Andersen UK hits back at Enron claim

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The UK arm of stricken auditor Andersen claimed to be the victim of a smear campaign yesterday as it delivered its angriest denial yet of involvement in the systematic shredding of documents relating to the collapsed US energy giant Enron.

John Ormerod, managing partner of Andersen in the UK, said the shredding allegations, made by the US Justice Department last week, were "an outrageous smear on our practice here which is totally unjustified". Andersen's offices around the world operate as distinct legal entities. Enron was audited by the firm's Houston practice. "[No] documents destroyed in London ... were material," Mr Ormerod said. "It would be more appropriate to ask why smears are being made against the UK practice." He declined to say why he thought there was a smear campaign against Andersen in the UK.

Mr Ormerod voiced confidence that the backdrop to the proposed merger of Andersen's non-US offices with rival Big Five accounting group KPMG would help the controversial deal to gain regulatory approval. The companies confirmed talks on Monday. "It's perhaps an unprecedented arrangement we are contemplating in unprecedented circumstances," he said.

The Financial Services Authority, which regulates auditors but has no formal role in competition matters, said it was worried about the prospect of multinational companies having a choice of only four audit firms if Andersen and KPMG merged. The pair would become the world's second-largest auditor after PricewaterhouseCoopers, whose founding merger was also criticised by the FSA in 1998.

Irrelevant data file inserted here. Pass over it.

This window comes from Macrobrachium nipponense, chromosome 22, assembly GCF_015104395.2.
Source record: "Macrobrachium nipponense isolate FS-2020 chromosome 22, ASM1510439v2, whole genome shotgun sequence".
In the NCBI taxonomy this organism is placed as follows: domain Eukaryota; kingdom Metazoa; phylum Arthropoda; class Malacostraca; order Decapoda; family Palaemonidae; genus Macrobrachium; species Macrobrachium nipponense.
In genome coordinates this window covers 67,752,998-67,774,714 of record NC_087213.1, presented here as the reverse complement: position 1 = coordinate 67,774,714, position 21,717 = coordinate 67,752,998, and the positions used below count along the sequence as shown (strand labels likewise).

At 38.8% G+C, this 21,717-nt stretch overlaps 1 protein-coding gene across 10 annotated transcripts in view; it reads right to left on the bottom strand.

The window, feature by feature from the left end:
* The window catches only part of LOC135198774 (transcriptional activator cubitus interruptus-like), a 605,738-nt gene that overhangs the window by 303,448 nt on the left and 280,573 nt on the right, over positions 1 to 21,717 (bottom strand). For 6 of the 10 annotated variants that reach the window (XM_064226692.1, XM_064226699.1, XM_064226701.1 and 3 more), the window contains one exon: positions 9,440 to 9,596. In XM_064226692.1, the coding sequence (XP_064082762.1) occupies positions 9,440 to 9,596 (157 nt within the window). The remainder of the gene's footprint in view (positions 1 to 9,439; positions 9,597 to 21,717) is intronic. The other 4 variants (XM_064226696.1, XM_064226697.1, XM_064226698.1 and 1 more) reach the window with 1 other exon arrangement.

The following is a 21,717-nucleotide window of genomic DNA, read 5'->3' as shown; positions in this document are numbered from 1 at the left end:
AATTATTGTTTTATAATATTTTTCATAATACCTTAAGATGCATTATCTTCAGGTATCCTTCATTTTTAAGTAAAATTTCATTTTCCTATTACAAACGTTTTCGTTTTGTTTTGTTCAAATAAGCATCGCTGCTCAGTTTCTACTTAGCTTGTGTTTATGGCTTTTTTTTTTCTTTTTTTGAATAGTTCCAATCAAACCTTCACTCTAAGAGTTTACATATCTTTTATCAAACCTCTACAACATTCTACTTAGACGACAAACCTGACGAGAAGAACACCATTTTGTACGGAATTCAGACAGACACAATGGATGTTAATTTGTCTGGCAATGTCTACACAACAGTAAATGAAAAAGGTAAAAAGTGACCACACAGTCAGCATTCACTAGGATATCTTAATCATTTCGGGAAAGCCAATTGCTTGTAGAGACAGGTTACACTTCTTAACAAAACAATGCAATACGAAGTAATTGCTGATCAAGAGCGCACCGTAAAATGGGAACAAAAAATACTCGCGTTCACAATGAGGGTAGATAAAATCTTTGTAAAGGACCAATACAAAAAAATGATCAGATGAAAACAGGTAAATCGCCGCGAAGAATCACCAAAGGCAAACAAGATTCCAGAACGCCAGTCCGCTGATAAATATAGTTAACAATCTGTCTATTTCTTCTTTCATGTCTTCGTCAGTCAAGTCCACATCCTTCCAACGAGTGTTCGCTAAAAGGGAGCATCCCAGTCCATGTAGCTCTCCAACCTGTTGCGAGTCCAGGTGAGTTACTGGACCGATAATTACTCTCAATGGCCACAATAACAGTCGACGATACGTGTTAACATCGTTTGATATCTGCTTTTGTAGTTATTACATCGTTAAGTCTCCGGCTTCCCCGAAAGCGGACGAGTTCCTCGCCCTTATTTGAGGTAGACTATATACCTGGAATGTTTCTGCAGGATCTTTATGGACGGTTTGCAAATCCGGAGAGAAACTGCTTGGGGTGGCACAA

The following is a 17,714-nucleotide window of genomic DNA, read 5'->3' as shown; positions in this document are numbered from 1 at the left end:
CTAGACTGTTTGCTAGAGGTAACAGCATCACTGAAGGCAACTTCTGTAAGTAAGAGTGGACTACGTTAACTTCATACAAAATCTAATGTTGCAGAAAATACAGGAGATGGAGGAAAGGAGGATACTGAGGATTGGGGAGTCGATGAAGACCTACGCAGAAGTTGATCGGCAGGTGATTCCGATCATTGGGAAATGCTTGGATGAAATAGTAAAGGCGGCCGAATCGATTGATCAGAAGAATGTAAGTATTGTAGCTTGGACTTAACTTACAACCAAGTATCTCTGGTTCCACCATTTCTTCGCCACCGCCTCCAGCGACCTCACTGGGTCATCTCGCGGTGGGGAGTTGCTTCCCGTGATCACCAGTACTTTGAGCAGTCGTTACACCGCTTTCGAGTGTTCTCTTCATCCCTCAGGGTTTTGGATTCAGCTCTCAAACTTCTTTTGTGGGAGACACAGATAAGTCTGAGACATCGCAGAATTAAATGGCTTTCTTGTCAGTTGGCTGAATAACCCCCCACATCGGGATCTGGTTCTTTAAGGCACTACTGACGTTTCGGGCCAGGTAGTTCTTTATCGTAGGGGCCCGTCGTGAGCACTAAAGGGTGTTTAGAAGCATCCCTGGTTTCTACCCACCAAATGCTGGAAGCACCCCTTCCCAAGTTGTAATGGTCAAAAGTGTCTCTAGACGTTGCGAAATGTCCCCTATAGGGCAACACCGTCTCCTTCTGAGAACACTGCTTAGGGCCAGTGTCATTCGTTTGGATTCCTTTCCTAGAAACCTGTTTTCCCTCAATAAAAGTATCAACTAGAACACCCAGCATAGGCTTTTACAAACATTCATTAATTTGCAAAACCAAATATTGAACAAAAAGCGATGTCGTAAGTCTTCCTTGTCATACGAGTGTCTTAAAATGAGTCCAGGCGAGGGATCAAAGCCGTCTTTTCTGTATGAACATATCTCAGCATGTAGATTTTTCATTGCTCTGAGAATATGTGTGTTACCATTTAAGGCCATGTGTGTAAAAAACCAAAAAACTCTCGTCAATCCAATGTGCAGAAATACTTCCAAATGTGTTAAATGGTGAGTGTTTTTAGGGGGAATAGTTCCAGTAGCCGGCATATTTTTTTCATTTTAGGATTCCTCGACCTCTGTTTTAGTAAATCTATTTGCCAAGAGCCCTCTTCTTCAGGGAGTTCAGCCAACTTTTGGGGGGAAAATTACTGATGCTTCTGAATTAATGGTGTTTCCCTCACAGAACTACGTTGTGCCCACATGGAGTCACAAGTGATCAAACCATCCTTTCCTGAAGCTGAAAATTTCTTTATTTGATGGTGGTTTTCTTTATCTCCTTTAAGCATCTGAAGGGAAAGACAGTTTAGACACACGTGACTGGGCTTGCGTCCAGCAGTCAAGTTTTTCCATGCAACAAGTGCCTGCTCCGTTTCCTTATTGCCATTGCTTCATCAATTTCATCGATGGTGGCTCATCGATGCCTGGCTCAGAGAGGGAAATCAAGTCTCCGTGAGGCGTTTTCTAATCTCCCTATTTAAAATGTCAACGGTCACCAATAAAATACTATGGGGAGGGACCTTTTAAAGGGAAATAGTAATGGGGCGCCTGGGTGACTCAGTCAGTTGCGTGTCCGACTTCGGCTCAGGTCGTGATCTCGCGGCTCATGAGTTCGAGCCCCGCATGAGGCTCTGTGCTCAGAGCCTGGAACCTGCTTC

The European Commission has indicated that it believes competition in the auditing industry requires five international firms. It said it would launch an inquiry into the Andersen deal if the details – such as whether Andersen is broken up first or sold as a Europe-wide body – merited it. Four years ago, the Commission in effect blocked a plan by KPMG to merge with Ernst & Young.

Andersen confirmed its operations would be rebranded KPMG, but there will be market research to gauge whether to revive the Andersen tag.

Negotiations about how to structure the transaction, which would see no payment made by KPMG, were only just getting under way yesterday. Any deal would be likely to cause large job losses, although Chris Rowlands, another UK managing partner, said redundancies were not inevitable "at this stage". KPMG would see its staff numbers outside the US swell from 82,500 by another 57,000.